Venture philanthropists work with a range of organisations – not solely charities and not for profits. These include social enterprises and social entrepreneurs, trading charities and socially driven commercial organisations. There are now some 100 venture philanthropy organisations around the world. Just over half are based in the US, a third are European and the rest from elsewhere, reaching as far as Japan, China and Argentina. Originally led by ‘high net-worth’ individuals and their foundations, it now takes in traditional foundations, hybrid foundations, a range of social venture and ethical funds and even some for-profit funds. Some refer to themselves as primary practitioners who provide financial and non-financial support. These include BonVenture in Germany, Impetus Trust, CAN-Breakthrough and Venture Partnership Foundation in the UK, d.o.b. Foundation in the Netherlands, Good Deed Foundation in Estonia, Invest for Children in Spain, Oltre Venture in Italy and Social Venture Partners and Venture Philanthropy Partners in the US.

There are also a range of organisations – such as UnLtd and Ashoka – which provide either capital or professional services to an organisation – but not both. For example, CAN-Breakthrough – based in London – provides performance based finance and strategic support to help social purpose organisations scale their social impact. Unlike other venture philanthropists, however, Breakthrough do not provide funding for start-ups and focus instead on providing growth capital to established social enterprises – usually those with at least three years trading history and a sustainable and scalable business model. At the 2007 Charity Awards, Breakthrough were highly commended in the grant making category for ‘achieving a breakthrough for social enterprise’.

Benefits

Since the beginning of the decade venture philanthropy has played an important role in diversifying capital markets for social purpose organisations and reaffirming some key principles for good grant making. In particular they have filled a gap between traditional grants for non profits and commercial market rate equity and loans. Capital investments made by venture philanthropists also aim to address issues of sustainability and scale.

Those seeking funds from venture philanthropists can expect help in strengthening their capacity and management. They often provide skills and expertise that small organisations cannot afford. The funding on offer is usually longer term and takes account of core operations. But above all it is the approach that is distinct. The key word is venturing, with its focus on drive, flexibility, capacity, and all the creativity that is needed for a start up venture to succeed. Far from minimising risk and distancing themselves from operations, venture philanthropists readily shoulder some of the risk and responsibility for success of the venture, and are quite prepared to get engaged and play a role on the board.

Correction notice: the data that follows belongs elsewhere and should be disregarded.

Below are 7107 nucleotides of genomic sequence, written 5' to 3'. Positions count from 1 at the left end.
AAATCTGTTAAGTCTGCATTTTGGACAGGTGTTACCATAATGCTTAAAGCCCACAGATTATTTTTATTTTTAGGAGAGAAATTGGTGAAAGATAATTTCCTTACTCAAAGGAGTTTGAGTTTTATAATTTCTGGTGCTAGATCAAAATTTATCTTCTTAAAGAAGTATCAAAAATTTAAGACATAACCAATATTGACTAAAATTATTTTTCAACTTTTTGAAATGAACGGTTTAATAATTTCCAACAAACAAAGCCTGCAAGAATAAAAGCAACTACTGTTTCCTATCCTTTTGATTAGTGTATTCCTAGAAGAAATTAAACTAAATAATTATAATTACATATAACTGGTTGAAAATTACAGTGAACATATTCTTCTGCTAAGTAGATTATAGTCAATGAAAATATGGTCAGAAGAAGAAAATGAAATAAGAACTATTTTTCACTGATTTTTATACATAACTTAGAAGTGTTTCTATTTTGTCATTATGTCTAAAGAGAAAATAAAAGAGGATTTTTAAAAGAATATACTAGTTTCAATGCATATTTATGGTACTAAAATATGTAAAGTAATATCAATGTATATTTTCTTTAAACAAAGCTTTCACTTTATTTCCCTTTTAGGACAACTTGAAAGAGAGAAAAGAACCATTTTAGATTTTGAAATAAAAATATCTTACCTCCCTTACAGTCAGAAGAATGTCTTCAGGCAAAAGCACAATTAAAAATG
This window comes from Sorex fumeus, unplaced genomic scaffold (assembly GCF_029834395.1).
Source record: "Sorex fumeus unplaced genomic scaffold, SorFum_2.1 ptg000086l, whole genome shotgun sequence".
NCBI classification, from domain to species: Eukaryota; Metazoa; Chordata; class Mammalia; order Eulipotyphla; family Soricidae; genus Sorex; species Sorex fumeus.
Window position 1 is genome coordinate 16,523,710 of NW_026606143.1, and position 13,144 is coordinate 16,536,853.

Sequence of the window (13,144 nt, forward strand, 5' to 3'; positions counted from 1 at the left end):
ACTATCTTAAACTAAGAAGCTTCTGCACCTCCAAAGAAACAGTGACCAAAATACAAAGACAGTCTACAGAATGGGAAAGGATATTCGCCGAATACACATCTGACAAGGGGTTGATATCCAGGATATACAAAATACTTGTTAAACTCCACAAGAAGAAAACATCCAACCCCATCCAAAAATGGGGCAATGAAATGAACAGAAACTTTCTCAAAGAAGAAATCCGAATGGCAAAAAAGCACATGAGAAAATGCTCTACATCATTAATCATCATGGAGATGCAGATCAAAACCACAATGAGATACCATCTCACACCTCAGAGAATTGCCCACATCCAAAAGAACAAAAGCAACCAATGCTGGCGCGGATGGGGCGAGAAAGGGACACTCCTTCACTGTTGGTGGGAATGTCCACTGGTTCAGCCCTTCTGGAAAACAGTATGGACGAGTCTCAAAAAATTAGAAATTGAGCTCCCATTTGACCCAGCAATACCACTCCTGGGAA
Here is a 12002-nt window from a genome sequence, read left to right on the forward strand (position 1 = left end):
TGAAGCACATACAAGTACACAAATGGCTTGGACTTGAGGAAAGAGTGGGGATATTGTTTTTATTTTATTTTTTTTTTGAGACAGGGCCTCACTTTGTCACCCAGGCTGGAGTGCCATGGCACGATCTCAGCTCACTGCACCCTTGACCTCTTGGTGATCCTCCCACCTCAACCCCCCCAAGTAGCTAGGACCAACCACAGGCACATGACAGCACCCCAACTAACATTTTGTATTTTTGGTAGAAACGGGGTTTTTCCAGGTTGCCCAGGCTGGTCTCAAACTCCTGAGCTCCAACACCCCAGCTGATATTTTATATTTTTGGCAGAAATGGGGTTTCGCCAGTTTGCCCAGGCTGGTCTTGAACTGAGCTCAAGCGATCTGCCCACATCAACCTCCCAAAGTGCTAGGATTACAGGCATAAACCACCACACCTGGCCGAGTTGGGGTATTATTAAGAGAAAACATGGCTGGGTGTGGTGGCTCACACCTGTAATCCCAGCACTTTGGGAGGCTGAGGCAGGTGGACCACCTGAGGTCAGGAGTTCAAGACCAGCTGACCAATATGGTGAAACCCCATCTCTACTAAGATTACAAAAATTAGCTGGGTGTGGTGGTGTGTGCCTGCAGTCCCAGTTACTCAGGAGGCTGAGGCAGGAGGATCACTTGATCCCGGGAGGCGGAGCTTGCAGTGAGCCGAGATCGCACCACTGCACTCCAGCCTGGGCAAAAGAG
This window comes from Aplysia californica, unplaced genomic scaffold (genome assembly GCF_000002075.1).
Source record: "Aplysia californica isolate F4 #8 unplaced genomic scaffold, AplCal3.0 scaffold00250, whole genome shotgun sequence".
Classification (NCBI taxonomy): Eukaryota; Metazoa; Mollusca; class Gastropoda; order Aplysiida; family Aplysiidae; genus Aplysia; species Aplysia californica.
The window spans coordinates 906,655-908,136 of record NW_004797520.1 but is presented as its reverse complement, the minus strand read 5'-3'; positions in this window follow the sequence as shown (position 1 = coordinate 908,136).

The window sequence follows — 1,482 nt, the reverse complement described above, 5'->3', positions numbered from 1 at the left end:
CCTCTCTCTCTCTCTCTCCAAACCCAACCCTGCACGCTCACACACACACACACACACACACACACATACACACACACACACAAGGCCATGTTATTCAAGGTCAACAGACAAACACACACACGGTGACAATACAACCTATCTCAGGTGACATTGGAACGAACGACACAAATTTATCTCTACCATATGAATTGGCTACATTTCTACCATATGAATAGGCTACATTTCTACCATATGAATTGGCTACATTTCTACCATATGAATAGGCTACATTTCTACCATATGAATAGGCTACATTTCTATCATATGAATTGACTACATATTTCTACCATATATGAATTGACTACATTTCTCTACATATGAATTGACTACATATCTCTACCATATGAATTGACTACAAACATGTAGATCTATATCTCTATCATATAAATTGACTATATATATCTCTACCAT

To consider…

Yet there is an issue of contrasting cultures. Social enterprises and grant-based organisations are often highly entrepreneurial, but see through different lenses to those coming from the venture capital (VC) field. VC ideas like performance outcomes, investor control, the bottom line, scaling and exit do not sit easily with a community organisation working on a poor estate. What, for example, does an exit strategy look like for a charity providing a service over the long term?

How does it feel for young people at a youth club to know that they are being measured? How does the commitment to user control fit with ideas of investor control? Where does the balance lie between social and financial returns? Some venture funds are explicit that it is the financial returns that are primary. Bridges Community Ventures, for example, refused 40 applications for social enterprise funding in 2004 for this reason. But this merely underlines the point we made in relation to equity funding: social purpose organisations must be clear about the terms under which they wish to receive funding. They must be careful in their choice of investing partner to ensure that the partner accepts the primacy of the social mission – that in the words of the Mondragon group ‘finance remains subordinate to sovereignty’.

There will always remain a tension between financial and social returns on investment. For venture philanthropists the challenge is how to internalise the distinctive culture and economy of mission-driven organisations in order to be able to provide the expertise, the support and the capital that are often so needed. And reciprocally social organisations need to recognise that they too have much to learn from the venturing skills and imagination of the venture capital community.

While the initial excitement and controversy which surrounded venture philanthropy in the US in the mid 1990s has subsided, the movement continues to develop both in North America and in Europe – where it plays an important role in diversifying capital markets for non profits and social purpose organisations. The field is small but maturing and with it a particular set of skills and methods are being developed which have important ramifications for traditional grant making and grant receiving organisations.